Thursday, April 26, 2007

London - some random shots.

These are just things we have noticed while wandering around the place. Most have been taken on Steve's phone rather then the camera.

This sculpture is at Canary Wharf on a quite confusing round-about. If you look very closely you can see that there are red, amber and green lights on all at once.

The unusally warm weather has brought out the flowers early (photo taken in March). These are in a park near Embankment station.

Hyde Park is one of our favourites and this is a statue to Peter Pan.

The Australian War Memorial which is on the border of Hyde Park and Green Park.
Steve decided to catch up with the other Grafton High people and have their own 10yr reunion. Yes, the police officer is a real one complete with real gun!!

Monday, April 16, 2007


We decided to head to the highlands for the Easter break on a 'Haggis' bus tour. The tour started by taking a train from London to Edinburgh. Known as the Flying Scotsman, the trip up the East coast of England was one of the more picturesque train trips that we have done so far, and the 4 1/2 hrs seemed to go very quickly.

We had fantastic weather for most of the weekend. When we arrived on Thursday arvo, we did a walking tour of the city with our guide and then took to the hillls - in particular climbing Arthurs Seat. The view was fantastic, however the wind was blowing about a million miles per hour which made the going tough in parts. The walking tour explored the royal mile which runs from Edinburgh Castle down to Holyrood Palace and lined with tiny lanes and hidden squares amongst all the souvenir shops.

Arthurs Seat & Salisbury Crags

Salisbury Crags from outside Holyrood palace end of the royal Mile.

View of the Queen's Scottish residence, the Palace of Holyroodhouse. Looks like a nice weekender, although not sure that she uses it much.

Claire taking a breather 1/2 way up to Arthur's Seat.

View from the top of Arthurs Seat, overlooking the East of Edinburgh

There were a number of sandstone rock sculptures surrounding the palace and neighbouring Holyrood Park. We decided that this one of a lion was the best. They were all very cool though.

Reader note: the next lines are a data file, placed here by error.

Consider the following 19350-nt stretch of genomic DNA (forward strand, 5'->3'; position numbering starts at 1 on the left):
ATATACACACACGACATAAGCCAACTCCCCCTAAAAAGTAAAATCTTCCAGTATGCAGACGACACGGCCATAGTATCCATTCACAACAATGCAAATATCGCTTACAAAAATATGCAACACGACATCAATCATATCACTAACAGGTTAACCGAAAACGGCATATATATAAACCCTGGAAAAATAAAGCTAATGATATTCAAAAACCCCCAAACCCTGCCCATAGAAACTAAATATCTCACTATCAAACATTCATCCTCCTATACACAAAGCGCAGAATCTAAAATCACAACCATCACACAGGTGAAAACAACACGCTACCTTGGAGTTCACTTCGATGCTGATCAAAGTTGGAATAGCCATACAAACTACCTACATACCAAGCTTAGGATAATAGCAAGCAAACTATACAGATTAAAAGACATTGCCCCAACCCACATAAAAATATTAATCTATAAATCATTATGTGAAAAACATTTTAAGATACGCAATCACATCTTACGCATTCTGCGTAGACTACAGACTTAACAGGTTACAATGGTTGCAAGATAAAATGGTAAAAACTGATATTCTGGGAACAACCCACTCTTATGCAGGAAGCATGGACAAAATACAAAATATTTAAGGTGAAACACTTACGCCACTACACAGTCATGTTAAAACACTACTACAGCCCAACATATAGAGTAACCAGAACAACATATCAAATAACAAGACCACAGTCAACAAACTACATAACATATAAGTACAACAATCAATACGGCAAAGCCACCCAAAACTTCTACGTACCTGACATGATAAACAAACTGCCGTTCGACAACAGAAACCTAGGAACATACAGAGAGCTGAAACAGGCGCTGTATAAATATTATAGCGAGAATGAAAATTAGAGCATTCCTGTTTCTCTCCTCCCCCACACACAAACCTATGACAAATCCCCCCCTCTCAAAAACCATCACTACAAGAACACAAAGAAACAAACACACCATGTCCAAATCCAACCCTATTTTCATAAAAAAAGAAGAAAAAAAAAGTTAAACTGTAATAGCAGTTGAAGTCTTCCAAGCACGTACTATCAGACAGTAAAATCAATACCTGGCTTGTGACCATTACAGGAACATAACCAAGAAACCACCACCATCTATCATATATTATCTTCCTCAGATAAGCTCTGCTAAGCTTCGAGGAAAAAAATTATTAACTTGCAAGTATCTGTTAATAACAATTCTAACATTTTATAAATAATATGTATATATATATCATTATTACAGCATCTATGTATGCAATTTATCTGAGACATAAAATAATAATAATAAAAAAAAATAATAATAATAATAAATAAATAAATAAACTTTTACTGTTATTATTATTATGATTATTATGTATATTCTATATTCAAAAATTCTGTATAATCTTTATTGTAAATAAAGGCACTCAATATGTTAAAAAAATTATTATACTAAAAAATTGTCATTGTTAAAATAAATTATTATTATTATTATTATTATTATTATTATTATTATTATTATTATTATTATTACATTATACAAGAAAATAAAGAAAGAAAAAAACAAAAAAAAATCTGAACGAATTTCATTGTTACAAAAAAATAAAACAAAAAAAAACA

The accomodation for the trip was all in hostels and the one we stayed at in Edinburgh was excellent. A room and bathroom to ourselves. We were pretty lucky with this getting a private room for 3 of the 4 nights and only having to share bathrooms for 2 nights.

Day 2 (which was also Claire's birthday) meant quite a long but scenic bus trip up to the Isle of Skye. We left Edinburgh, and travelled towards Stirling, going through William Wallace country (for all those Braveheart fans) with a history lesson at the memorial to the Battle of Bannockburn. We then continued driving with short photo stops at Killmahog to visit Hamish the Hairy Coo, and Blackmount to observe a lone piper. The hairy coo was brought over by vikings and don't really have a farming purpose. We didn't see too many more of them during our driving.

A few miles down the road and we went for a stroll on Rannoch Mor. The sponginess of the peat is very different to walk on. It also hides the water well. More then a few people got back on the bus with wet socks! Steve & Claire at Rannoch Moor.

We then hit the road again heading towards Glencoe for another spot of history and the photo stop at Three Sisters (3 mountains side by side).
Steve is at the Three Sisters

The remainder of the afternoon was spent heading up to Isle of Skye travelling along the Great Glen which runs along the Great Lochs (ie. big lakes). The changes in scenery around each corner are simply spectacular. Steep & trechorous mountains mixed with massive lochs give you an understanding as to why the areas are so sparcely populated. The bridge across to the Isle and the small town of Kyleakin used to be one of the most expensive tolls at £180 return. Lucky for us this has been abolished.